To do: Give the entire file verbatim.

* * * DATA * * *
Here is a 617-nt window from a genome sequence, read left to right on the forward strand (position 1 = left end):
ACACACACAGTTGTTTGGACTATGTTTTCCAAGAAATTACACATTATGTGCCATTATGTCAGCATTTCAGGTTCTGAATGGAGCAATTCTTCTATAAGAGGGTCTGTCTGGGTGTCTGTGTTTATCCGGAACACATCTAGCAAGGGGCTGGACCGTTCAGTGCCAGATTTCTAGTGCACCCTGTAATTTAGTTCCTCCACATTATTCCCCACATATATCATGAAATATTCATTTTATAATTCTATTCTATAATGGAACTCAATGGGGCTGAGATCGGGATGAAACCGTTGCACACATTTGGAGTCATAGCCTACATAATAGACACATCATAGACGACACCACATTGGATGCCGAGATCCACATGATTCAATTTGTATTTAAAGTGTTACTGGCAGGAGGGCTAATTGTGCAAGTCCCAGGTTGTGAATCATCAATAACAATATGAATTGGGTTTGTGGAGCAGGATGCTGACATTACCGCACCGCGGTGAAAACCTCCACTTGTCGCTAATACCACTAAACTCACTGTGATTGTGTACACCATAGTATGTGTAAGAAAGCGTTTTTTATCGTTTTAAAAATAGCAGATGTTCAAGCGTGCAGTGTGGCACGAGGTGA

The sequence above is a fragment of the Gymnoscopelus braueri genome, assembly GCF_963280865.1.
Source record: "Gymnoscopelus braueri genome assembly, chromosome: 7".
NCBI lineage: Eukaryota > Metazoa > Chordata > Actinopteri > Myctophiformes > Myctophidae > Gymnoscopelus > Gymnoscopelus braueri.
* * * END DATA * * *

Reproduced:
Here is a 617-nt window from a genome sequence, read left to right on the forward strand (position 1 = left end):
ACACACACAGTTGTTTGGACTATGTTTTCCAAGAAATTACACATTATGTGCCATTATGTCAGCATTTCAGGTTCTGAATGGAGCAATTCTTCTATAAGAGGGTCTGTCTGGGTGTCTGTGTTTATCCGGAACACATCTAGCAAGGGGCTGGACCGTTCAGTGCCAGATTTCTAGTGCACCCTGTAATTTAGTTCCTCCACATTATTCCCCACATATATCATGAAATATTCATTTTATAATTCTATTCTATAATGGAACTCAATGGGGCTGAGATCGGGATGAAACCGTTGCACACATTTGGAGTCATAGCCTACATAATAGACACATCATAGACGACACCACATTGGATGCCGAGATCCACATGATTCAATTTGTATTTAAAGTGTTACTGGCAGGAGGGCTAATTGTGCAAGTCCCAGGTTGTGAATCATCAATAACAATATGAATTGGGTTTGTGGAGCAGGATGCTGACATTACCGCACCGCGGTGAAAACCTCCACTTGTCGCTAATACCACTAAACTCACTGTGATTGTGTACACCATAGTATGTGTAAGAAAGCGTTTTTTATCGTTTTAAAAATAGCAGATGTTCAAGCGTGCAGTGTGGCACGAGGTGA

The sequence above is a fragment of the Gymnoscopelus braueri genome, assembly GCF_963280865.1.
Source record: "Gymnoscopelus braueri genome assembly, chromosome: 7".
NCBI lineage: Eukaryota > Metazoa > Chordata > Actinopteri > Myctophiformes > Myctophidae > Gymnoscopelus > Gymnoscopelus braueri.